Spotlight on Dr Elettra Carbone
11 March 2014
This week the spotlight is on Dr Elettra Carbone, Teaching Fellow in Norwegian, Department of Scandinavian Studies (SELCS).
What is your role and what does it involve?
I am a teaching fellow in Norwegian. This involves teaching Norwegian language at all levels as well as sessions of content courses on Norwegian literature and culture.
How long have you been at UCL and what was your previous role?
I have been at UCL since 2002. I was a BA student in the Department of Scandinavian Studies from 2002 to 2006. I then went on to do an MA in Comparative Literature and a PhD in Scandinavian Studies.
I worked as postgraduate teaching assistant while completing my PhD, teaching sessions of courses on Scandinavian literature and culture. In 2011, I became Editorial Assistant for Norvik Press Ltd, a small publishing company specialising in Nordic literature, based in the Department of Scandinavian Studies at UCL.
I was also a knowledge exchange associate with UCL Advances for nine months, researching the relationship between small publishing companies in the humanities, such as Norvik Press, and universities. I obtained the position of Teaching Fellow in Norwegian in 2011.
What working achievement or initiative are you most proud of?
I am especially proud of my work with Norvik Press Ltd. In 2010, I was involved in Norvik’s move from the University of East Anglia to the Department of Scandinavian Studies at UCL, together with Dr Claire Thomson (Senior Lecturer in Scandinavian Film, UCL) and the other three company directors (Dr Sarah Death, Professor Helena Forsås-Scott and Professor Janet Garton).
The move wasn’t just a physical one, but involved exploring how Norvik Press could benefit from new publishing formats and how it could contribute to UCL research, teaching and public engagement activities (more on this can be found in the comment piece I co-authored with Marita Fraser and Jesper Hansen, “Learning Through Publishing”).
This transition phase was supported by UCL Advances and resulted in a number of outputs, including “Book Camp: a hands-on introduction to publishing”, a workshop open to all UCL staff, students and members of the wider public interested in learning more on the publishing business and in mastering the basics of a widely used publishing software.
I am also very proud of a project I developed in collaboration with Dr Sara Ayres, “Sculptural Mobilities: Tracing the flows of sculptural artworks between the Nordic Countries and Europe from the early modern period to the present day”.
Besides bringing together international experts in sculpture to reflect on the many directions in which sculpture can move in a one-day symposium, we were able to organise a pop-up exhibition thanks to the collaboration of the UCL Art Museum and the UCL Special Collections.
Unique portfolios of drawings representing works of the internationally renowned Danish sculptor Bertel Thorvaldsen (1770–1844) (held by UCL Special Collections and only recently rediscovered by Professor David Bindman) were exhibited at UCL Art Museum in connection with the event.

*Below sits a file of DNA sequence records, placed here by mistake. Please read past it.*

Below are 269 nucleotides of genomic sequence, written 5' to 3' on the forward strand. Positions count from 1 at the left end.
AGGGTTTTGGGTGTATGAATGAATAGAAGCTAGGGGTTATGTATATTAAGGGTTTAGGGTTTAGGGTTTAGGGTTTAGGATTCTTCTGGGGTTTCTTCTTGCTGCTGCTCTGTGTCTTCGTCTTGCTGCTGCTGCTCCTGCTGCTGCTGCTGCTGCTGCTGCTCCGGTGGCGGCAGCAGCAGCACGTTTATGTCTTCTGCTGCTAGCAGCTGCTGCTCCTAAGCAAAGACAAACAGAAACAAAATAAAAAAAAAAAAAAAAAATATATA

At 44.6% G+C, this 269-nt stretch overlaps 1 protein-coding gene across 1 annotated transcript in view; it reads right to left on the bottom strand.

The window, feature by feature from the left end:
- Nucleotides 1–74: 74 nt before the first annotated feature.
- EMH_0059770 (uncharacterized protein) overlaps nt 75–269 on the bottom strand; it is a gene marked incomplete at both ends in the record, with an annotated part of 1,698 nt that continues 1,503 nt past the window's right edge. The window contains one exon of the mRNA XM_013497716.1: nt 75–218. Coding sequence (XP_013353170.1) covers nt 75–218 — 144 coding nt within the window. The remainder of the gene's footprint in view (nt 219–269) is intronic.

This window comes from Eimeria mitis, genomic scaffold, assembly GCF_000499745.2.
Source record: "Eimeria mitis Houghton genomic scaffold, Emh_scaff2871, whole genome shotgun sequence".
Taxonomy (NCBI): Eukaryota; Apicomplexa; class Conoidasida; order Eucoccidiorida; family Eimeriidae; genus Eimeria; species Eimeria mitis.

Finally, I am looking forward to seeing my PhD thesis, Nordic Italies, published as a monograph later this year. The topic combines my cultural background with my academic expertise and explores representations of Italy by Nordic authors in the 19th and early-20th centuries.
Tell us about a project you are working on now which is top of your to-do list?
My priority project at the moment is a one-day seminar at UCL that celebrates the bicentenary of the Norwegian Constitution (1814–2014). The seminar will be held on 9 April and is supported by the Norwegian Research Council and the Royal Norwegian Embassy in London.
Scholars from the UK and Norway will join in commemorating this anniversary, analysing the impact the Norwegian constitution had and still has on politics and culture in Norway and beyond.
Undergraduate students from the Department of Scandinavian Studies will also be contributing to the seminar, reflecting on what this bicentenary means for them.
The seminar is organised in collaboration with Dr Ruth Hemstad (the National Library in Oslo), my colleague at UCL, Dr Mary Hilson (Senior Lecturer in Scandinavian History), The Norwegian Research Council, the Royal Norwegian Embassy in London and Norvik Press Ltd.
For more information on this event and a full programme, please see here.
What is your favourite album, film and novel?
I don’t really have one favourite album: I like listening to any album by The Beatles, but I also love classical music (I adore Mozart’s The Magic Flute).
My current favourite film is Oslo, August 31st and my current favourite novel is Naiv. Super (Naïve. Super.) by Erlend Loe, the first novel I ever read in Norwegian.
What is your favourite joke (pre-watershed)?
Most of my favourite jokes are in Italian, Danish and Norwegian and don’t really translate that well….
Who would be your dream dinner guests?
I am going to say Romano Prodi, Italian politician and president of the European Commission, and Kim Bodnia, who plays the main character in the Danish series The Bridge.
What advice would you give your younger self?
There is no point in stressing out about things you cannot change.
What would it surprise people to know about you?
As a teenager I was seriously considering a career as an opera singer.
What is your favourite place?
This is a difficult question as I have many favourite places and London is certainly one of them. But Oslo, Copenhagen (in particular the Thorvaldsen Museum) and Hvaler (a Norwegian archipelago) also share first place with London.